MrBud said...

This carpetbagging Sergio first gets the Chrysler dealers to make showrooms for the hundreds of thousands of Fiats that people will supposedly be rushing to buy, then they are delayed with only the micro sized 500 model available for several years, and a then a bunch of lackluster models after that, which no one wants. Then he diverts all of the income from Jeep and RAM to prop up Fiat and to create some Alfa models. He also says Alpha Romeo will be selling hundreds of thousands, and the poor dealers have to go along with this crap. The Alpha's which were promised two years ago and still aren't here, all the while he is postponing updates to the Wrangler and Grand Cherokee. The only thing new on the horizon is the minivan, and he's going upmarket with that, so the sales might slide even further. This guy was handed Chrysler/Jeep/Ram, and he's sucking the life out of it to keep some comatose Italian brands alive. it's really painful to watch.

MrBud said...

I didn't want to mention another site without permission. The guy who writes posts what a disaster this Sergio is and how he keeps collecting the money as he runs Chrysler into the ground in order to save Fiat (which should be allowed to die on its own since no one wants their cars, not even in Italy).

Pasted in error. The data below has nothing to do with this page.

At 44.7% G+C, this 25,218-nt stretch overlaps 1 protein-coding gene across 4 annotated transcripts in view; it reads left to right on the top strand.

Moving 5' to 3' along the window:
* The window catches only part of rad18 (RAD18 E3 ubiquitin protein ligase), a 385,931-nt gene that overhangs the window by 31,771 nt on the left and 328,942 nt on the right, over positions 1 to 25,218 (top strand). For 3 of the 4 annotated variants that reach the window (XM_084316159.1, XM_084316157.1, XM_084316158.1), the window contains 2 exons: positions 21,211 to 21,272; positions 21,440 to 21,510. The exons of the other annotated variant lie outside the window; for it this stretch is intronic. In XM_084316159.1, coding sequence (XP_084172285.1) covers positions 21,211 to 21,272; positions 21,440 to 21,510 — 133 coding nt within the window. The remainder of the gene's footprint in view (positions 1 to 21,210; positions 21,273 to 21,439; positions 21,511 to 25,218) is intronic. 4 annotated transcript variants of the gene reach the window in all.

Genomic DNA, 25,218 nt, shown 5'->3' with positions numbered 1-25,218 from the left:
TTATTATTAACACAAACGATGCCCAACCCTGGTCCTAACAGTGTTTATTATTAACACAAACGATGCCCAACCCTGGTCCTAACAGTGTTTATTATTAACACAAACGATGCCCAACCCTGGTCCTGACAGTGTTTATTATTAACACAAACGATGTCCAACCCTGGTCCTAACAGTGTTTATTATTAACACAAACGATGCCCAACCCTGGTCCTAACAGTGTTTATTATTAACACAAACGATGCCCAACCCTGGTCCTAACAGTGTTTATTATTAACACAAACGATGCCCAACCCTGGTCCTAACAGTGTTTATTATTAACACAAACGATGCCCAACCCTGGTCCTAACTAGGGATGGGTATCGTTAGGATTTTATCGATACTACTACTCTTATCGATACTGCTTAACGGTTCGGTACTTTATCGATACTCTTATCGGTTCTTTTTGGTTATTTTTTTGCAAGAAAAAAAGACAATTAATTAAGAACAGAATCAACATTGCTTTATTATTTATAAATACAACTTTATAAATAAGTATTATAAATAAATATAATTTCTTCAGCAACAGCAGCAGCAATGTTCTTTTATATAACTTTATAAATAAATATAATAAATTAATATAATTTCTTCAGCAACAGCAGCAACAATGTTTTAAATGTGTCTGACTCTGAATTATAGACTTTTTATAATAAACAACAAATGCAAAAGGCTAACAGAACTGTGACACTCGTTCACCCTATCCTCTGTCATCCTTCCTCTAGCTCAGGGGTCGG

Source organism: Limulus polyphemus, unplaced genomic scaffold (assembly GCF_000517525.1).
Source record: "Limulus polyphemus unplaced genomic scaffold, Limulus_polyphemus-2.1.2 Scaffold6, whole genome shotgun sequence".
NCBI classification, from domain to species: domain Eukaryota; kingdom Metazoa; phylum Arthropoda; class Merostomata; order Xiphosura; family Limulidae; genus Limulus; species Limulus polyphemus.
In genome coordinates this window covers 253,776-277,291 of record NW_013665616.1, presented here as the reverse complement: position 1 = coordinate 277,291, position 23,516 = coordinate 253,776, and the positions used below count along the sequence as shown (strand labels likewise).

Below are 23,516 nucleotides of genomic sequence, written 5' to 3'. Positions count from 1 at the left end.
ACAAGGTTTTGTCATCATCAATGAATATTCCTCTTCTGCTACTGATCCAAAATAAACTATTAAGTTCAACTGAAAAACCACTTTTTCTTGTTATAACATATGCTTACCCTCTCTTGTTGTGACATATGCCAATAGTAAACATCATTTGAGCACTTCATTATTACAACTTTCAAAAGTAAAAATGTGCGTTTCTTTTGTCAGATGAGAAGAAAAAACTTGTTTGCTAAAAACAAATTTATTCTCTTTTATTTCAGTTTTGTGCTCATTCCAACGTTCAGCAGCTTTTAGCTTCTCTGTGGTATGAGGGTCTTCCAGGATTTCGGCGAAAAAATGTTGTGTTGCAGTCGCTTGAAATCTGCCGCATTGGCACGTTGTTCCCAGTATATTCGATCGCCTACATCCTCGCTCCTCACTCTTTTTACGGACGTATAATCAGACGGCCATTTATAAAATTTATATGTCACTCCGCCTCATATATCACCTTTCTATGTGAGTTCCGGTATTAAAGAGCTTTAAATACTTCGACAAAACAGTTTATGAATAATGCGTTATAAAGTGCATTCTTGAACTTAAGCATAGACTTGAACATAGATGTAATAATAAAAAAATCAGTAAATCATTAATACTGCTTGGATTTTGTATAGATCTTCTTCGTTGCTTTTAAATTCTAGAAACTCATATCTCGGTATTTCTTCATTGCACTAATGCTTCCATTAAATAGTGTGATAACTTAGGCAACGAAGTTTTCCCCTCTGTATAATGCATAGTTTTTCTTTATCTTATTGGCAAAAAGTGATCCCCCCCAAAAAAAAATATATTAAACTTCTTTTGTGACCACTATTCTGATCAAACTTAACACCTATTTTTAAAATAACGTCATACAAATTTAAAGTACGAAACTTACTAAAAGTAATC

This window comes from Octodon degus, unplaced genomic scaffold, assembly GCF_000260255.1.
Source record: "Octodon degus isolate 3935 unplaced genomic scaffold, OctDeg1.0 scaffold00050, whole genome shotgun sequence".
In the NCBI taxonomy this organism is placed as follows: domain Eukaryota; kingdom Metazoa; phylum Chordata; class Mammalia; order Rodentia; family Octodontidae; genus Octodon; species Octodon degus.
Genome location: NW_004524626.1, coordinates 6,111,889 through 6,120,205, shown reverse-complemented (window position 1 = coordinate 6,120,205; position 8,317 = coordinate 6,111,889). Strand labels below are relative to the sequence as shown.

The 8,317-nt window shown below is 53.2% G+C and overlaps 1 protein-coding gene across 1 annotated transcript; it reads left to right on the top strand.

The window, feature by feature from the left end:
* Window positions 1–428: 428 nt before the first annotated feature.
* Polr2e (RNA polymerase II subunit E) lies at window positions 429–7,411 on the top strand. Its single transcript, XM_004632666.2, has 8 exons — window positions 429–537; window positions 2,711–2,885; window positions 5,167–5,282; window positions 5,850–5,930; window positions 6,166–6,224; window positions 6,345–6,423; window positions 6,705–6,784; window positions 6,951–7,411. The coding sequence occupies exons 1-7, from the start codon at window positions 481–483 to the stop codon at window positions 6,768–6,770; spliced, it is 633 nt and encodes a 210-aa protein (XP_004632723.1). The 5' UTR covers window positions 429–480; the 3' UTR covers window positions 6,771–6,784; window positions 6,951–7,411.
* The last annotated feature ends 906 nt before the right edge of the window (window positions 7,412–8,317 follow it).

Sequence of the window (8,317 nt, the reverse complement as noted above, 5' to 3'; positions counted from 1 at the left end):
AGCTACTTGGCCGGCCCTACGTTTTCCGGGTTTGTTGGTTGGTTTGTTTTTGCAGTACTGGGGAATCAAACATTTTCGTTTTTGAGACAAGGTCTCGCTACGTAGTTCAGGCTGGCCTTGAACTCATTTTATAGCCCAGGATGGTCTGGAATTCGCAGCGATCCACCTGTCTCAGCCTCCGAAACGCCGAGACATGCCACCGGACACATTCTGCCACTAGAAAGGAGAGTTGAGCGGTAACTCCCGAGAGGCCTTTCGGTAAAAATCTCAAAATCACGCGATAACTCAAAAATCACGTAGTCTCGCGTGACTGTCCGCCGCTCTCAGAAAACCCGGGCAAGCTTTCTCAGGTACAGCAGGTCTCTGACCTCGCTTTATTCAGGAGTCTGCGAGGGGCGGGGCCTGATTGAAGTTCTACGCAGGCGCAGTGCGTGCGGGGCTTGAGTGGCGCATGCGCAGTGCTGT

Les said...


He isn't cancelling the Dart and 200, he wants to partner-up for their replacements.

That's the exact same thing that Mercedes, Renault and Infinity-Nissan are doing. The latest rumor is that Toyota and Suzuki will do the same.

He's just stating out-loud what other auto execs are doing behind closed doors.

Anonymous said...

The sad truth is that FCA has already run into the ground, amazingly at a time of record auto sales. The just posted lower earnings despite having a popular truck and SUV heavy lineup. They obviously are short on cash. Previously they postponed the next Cherokee to get Alfa going, yet now the next Alfa's are being delayed, Maserati's are being delayed, and next generation cars are being cancelled.

He is crazy to think that gas will stay low forever. When the next price rise occurs, FCA will be totally unprepared.

Like you said, every real automaker has products in every category, and can get sales no matter what the market does.

FCA clearly very desperately needs a partner for cars. Perhaps Mazda, now that they have developed the Fiat 124 Spyder together?

I've never understood why successive owners have all tried to downgrade Chrysler into a mainstream brand, instead of using Dodge for that. It seems so obvious to have Dodge as a mainstream brand and Chrysler as a more upscale brand. Still does, since Alfa and Maserati are so far above the American brands.

The bottom line is that FCA has too many brands and not enough money. They really need to sell Alfa and Maserati to some Chinese company, and refocus on the 3 main brands - Dodge, Chrysler and Fiat.

Anonymous said...

He came in guns ablazing and because the Dart and 200 didn't take over the world, he gives up??? Ralph Gilles disagrees, so he sketched a Pacifica Hellcat instead.

- FusioptimaSX

Anonymous said...

Very sad indeed Vince...It truly is a classic being squandered.

Tard said...

Vince, I hate to ask ... but why do you have a pic of Sergio in a bathrobe?

Not sure if I really wanna know ... Hahaha.

Anyway, I agree. I also think Sergio is an idiot for this comment. Even if he didn't mean it to sound like it did, he has 98% demotivated his entire car-design departments, thereby making this a self-fulfilling prophecy. Very stupid statement for a CEO.